Tortoise has a habit of musically shapeshifting throughout the course of an album. Even by those standards, though, The Catastrophist is packed with ideas. As the story goes, the record was built from five compositions that were commissioned by the city of Chicago in 2010, when the group was asked to "compose a suite of music rooted in its ties to the area's noted jazz and improvised music communities." Having transformed those "open-form" themes (made with plenty of space for improvisation and solos) into album-ready songs for The Catastrophist, Tortoise then filled out the 11-track record with a smattering of creative whims.
After the opening title track and "Ox Duke" reacquaint you with Tortoise's angular guitars, roomy drums and layers of synths and electronic rhythms, The Catastrophist takes its first left turn. A cover of David Essex's '70s hit "Rock On," the already bizarre song is taken further into mutant pop with the help of singer Todd Rittmann. Tortoise's version is laced with slithering rhythmic noise and off-kilter atmospherics, and yet effectively pays homage to the original's sluggish, slap back-fueled chug.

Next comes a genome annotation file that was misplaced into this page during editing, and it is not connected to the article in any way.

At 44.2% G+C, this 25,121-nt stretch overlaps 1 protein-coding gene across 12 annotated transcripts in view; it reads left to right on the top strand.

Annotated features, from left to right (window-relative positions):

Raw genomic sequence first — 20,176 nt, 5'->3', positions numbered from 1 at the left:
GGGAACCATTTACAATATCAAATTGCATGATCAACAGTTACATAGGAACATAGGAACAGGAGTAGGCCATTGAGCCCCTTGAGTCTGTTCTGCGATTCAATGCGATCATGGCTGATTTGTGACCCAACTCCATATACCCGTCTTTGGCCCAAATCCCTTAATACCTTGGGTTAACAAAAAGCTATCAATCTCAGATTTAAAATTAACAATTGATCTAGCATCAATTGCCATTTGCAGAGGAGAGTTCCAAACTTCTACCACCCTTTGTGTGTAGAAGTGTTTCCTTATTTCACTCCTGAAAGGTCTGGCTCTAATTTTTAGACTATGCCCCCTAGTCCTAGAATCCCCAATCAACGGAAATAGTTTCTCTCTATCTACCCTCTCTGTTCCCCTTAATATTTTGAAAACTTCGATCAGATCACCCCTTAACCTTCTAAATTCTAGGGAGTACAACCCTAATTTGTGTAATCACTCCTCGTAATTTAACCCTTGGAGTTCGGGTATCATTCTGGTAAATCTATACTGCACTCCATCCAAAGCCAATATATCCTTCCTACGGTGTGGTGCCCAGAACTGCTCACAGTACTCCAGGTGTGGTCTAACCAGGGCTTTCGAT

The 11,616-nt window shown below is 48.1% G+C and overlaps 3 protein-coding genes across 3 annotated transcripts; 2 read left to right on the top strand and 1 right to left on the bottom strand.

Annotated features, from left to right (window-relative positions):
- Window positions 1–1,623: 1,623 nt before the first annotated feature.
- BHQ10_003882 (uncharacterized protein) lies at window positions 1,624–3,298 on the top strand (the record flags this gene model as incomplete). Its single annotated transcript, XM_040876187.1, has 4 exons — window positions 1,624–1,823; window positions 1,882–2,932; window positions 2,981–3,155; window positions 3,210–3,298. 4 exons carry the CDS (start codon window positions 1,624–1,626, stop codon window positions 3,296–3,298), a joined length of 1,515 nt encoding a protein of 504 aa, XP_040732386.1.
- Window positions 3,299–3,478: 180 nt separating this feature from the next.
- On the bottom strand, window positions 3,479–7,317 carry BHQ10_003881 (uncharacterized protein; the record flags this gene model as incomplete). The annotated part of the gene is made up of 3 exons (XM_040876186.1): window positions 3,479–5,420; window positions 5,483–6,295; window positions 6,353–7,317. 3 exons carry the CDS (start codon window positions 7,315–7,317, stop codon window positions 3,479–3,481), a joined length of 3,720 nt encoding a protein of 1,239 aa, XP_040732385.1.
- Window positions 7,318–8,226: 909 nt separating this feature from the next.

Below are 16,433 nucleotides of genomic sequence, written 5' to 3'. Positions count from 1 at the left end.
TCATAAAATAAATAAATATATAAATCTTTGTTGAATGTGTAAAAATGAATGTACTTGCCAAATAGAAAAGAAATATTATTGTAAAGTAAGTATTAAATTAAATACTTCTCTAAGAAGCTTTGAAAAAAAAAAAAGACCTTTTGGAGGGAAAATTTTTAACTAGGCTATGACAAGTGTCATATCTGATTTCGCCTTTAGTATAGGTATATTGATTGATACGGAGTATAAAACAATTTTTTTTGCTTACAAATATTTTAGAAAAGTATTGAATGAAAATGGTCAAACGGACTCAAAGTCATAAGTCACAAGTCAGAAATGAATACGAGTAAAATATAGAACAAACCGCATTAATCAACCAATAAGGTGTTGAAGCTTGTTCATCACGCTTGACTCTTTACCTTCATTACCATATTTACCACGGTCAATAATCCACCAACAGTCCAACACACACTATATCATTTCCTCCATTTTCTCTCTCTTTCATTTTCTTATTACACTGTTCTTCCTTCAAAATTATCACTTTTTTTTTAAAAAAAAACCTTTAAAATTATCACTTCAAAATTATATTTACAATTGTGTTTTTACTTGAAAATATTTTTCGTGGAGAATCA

The Catastrophist delivers a few more unexpected gems. "The Clearing Fills" is a charming and dreamy composition in the vein of Brian Eno's Another Green World, which builds an array of jazzy guitar and piano chords around a miniature Casio rhythm and lightly brushed snares. "Hot Coffee"'s funky, astral lounge music takes clever turns into darker corners, and "Yonder Blue" brings another vocal contributor into the mix, enlisting Yo La Tengo's Georgia Hubley to add her sweet, simple voice to the piece of slow piano pop. Taking a page from the standard Tortoise playbook, the intertwined tiers of fuzzy synth, jagged guitar and Krauty drumming on "Gesceap" make for one of the LP's biggest highlights.
This variety means that those who remember Tortoise's heyday fondly will find a handful of songs to suit their tastes, while those who follow the group because of their consistent evolution might only find select moments satisfying. The twists and turns can be compelling, but they make The Catastrophist feel somewhat lopsided, with scattered ideas too disparate to congeal as a cohesive listen. For a band that's been at it for almost 25 years (a huge accomplishment in itself), it's encouraging that Tortoise doesn't struggle to grow, and furthermore, are unafraid to risk stuffing a few too many experiments into their records.